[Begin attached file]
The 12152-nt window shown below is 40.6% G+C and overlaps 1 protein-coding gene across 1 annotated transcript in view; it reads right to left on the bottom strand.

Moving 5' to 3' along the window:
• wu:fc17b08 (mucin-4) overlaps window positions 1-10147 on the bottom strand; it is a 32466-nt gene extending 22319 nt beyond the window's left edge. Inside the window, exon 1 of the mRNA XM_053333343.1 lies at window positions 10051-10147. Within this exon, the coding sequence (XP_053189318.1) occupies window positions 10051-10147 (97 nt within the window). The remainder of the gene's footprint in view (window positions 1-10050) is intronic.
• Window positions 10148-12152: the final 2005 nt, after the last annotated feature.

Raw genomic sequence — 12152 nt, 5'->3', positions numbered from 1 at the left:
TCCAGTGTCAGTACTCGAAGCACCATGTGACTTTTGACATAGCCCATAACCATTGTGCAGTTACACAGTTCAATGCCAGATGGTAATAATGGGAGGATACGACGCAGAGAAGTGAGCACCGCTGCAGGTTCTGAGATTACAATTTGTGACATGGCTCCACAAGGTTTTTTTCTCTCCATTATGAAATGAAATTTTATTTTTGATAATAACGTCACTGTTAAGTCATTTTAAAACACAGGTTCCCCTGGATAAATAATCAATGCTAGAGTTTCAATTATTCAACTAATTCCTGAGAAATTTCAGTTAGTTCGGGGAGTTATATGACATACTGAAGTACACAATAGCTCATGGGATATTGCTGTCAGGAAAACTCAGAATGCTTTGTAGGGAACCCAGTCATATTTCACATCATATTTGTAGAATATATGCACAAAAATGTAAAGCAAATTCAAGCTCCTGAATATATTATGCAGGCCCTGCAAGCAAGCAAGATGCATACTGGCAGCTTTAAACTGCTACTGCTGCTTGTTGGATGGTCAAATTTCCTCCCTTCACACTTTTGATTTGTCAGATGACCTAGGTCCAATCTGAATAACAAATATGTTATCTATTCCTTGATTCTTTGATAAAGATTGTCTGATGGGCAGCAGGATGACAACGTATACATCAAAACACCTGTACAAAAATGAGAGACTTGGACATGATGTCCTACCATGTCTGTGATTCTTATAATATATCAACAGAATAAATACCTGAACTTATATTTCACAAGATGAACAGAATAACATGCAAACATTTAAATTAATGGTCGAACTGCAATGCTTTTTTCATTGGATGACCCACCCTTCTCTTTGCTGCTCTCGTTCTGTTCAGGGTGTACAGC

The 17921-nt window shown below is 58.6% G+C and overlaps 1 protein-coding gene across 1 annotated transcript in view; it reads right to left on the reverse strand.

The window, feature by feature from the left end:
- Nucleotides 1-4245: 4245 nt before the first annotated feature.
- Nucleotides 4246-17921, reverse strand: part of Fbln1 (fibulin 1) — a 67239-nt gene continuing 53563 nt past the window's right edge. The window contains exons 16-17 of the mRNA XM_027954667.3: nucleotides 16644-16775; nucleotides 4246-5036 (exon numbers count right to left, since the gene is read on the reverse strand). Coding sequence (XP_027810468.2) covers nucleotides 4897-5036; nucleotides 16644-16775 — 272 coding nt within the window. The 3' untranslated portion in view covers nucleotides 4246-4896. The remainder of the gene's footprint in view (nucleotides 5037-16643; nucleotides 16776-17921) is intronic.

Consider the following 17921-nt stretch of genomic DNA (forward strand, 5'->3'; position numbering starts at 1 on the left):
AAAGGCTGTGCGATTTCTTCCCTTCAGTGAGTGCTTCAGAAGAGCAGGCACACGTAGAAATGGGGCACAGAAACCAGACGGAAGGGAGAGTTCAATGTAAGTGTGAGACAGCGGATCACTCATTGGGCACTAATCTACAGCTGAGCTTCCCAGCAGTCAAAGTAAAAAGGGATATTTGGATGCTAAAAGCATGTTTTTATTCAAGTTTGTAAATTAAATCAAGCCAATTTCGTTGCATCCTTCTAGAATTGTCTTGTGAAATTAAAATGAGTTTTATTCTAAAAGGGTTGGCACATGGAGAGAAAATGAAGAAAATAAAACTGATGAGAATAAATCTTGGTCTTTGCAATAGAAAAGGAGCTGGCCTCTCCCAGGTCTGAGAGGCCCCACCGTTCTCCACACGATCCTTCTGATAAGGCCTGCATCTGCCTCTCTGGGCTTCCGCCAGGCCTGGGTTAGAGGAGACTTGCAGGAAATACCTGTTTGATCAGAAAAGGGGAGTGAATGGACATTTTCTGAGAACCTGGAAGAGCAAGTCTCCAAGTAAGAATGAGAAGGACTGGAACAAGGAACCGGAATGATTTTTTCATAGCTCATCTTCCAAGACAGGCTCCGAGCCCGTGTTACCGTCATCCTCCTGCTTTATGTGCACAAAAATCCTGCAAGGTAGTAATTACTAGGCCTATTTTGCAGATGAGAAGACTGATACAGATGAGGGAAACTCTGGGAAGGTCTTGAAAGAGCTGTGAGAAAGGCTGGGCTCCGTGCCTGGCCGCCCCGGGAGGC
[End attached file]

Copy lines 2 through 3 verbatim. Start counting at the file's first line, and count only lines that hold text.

Moving 5' to 3' along the window:
• wu:fc17b08 (mucin-4) overlaps window positions 1-10147 on the bottom strand; it is a 32466-nt gene extending 22319 nt beyond the window's left edge. Inside the window, exon 1 of the mRNA XM_053333343.1 lies at window positions 10051-10147. Within this exon, the coding sequence (XP_053189318.1) occupies window positions 10051-10147 (97 nt within the window). The remainder of the gene's footprint in view (window positions 1-10050) is intronic.